My biggest issue was simply that I didn’t buy it. The secret place where thousands of kids have been held captive over the course of 50+ years and used as psychic tools by conspiratorial adults could have been fantastic if it had been a bit more grounded and developed, but instead it feels like a quick sketch of an idea that’s not entirely thought out. There’s no nuance to the adults at this facility, they’re absurdly cruel and apathetic without reasonable explanations. The tests sound cool and retro (“shots for dots”) or provide a vivid image (the immersion tank), but they don’t make much sense. The plot is riddled with holes (it definitely shouldn’t have taken a genius to escape this place), the Stranger Things and even Miss Peregrine’s vibes are weak and doesn’t carry the story, the characters begin to feel less like people and more like plot devices the longer the book goes on. I also kept having to double check that this is set in modern day because the kids don’t speak and behave like modern day kids.

That’s a lot of complaining, but the worst part is King’s tone deafness. In The Institute he commonly refers to a group of kids as “gorks.” These are kids who’ve been kidnapped and abused to the point of essentially losing their minds, and it feels incredibly unfair of him to lump them together with such a thoughtless, hurtful term. Near the end of the book, there’s one character who tries to urge the others not to say “gorks” because its rude, but within two pages she admits it’s too hard not to, and everyone goes on using this term without another thought. This seems to indicate that King knew he would be called out for insensitivity, but either didn’t understand why or didn’t care enough to remove the offensive comments. (And I haven’t even started on how the one woman on the small town police force was “never cut out to be a cop.”)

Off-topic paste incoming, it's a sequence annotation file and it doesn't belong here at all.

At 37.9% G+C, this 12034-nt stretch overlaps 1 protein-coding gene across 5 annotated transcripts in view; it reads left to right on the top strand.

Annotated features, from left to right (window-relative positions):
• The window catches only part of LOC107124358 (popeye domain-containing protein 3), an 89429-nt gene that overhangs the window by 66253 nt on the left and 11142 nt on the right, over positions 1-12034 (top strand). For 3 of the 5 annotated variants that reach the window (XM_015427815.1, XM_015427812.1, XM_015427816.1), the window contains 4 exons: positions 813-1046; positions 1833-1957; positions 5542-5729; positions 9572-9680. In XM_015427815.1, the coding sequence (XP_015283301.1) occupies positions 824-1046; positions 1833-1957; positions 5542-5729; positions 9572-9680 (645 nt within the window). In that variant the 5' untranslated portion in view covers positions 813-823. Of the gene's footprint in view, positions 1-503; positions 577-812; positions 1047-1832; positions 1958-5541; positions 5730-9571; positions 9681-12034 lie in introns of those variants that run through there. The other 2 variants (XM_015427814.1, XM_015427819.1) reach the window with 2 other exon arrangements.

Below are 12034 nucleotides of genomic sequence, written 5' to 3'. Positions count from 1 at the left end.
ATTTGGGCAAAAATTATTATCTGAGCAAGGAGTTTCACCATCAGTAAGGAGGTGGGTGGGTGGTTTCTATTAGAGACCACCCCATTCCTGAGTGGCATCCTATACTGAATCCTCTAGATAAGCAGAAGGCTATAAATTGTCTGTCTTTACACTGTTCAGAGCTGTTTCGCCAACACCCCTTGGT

I’ll leave The Institute at this: I like the core idea and the first third of the book was a 4- or even 5-star read for me, but the execution fell apart in the latter half. I hope King will continue to publish future novels, because I’d really like to see him do better, for old times’ sake.

“It was so simple, but it was a revelation: what you did for yourself was what gave you the power.”

My reaction: 3 out of 5 stars. I enjoyed bits and pieces, I enjoyed the buddy read experience (as always), but this one is going nowhere near my favorites list.

Have you read any of these? What did you think?


The Literary Elephant


Reviews: Know My Name and The Body in Question

I’ve already read a book in January that I’m very excited to review, but I SUPPOSE it would make more sense to catch up on my December reviews first. I am going to try implementing my “shorter reviews” goal for 2020 right away here and cram them all into a couple of posts before the end of the week- not because I disliked these books, but because I just don’t have time to do full reviews for all 6 books (plus short stories) if I want to get around to January reviews within the month. So, we’ll see how this goes! For today, I’m looking at Know My Name by Chanel Miller, one of my favorite books of 2019, and at The Body in Question by Jill Ciment. Let’s dive in!